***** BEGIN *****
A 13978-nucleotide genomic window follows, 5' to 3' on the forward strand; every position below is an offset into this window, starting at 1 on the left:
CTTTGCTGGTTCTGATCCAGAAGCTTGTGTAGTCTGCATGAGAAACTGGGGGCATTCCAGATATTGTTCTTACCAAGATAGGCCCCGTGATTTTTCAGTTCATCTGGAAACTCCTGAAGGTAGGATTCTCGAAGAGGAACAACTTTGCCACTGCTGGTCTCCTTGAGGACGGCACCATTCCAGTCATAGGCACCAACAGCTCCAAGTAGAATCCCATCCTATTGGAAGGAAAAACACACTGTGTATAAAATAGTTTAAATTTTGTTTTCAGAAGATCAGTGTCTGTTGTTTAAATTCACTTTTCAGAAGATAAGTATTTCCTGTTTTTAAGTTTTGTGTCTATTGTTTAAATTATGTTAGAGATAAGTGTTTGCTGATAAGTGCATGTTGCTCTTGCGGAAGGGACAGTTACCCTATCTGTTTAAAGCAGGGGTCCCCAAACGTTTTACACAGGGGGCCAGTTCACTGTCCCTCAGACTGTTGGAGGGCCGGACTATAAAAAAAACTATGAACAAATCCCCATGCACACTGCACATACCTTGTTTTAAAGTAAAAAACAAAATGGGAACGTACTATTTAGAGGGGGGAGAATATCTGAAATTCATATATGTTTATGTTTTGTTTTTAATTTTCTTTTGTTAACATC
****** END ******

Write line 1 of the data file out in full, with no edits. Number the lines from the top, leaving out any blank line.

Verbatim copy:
A 13978-nucleotide genomic window follows, 5' to 3' on the forward strand; every position below is an offset into this window, starting at 1 on the left: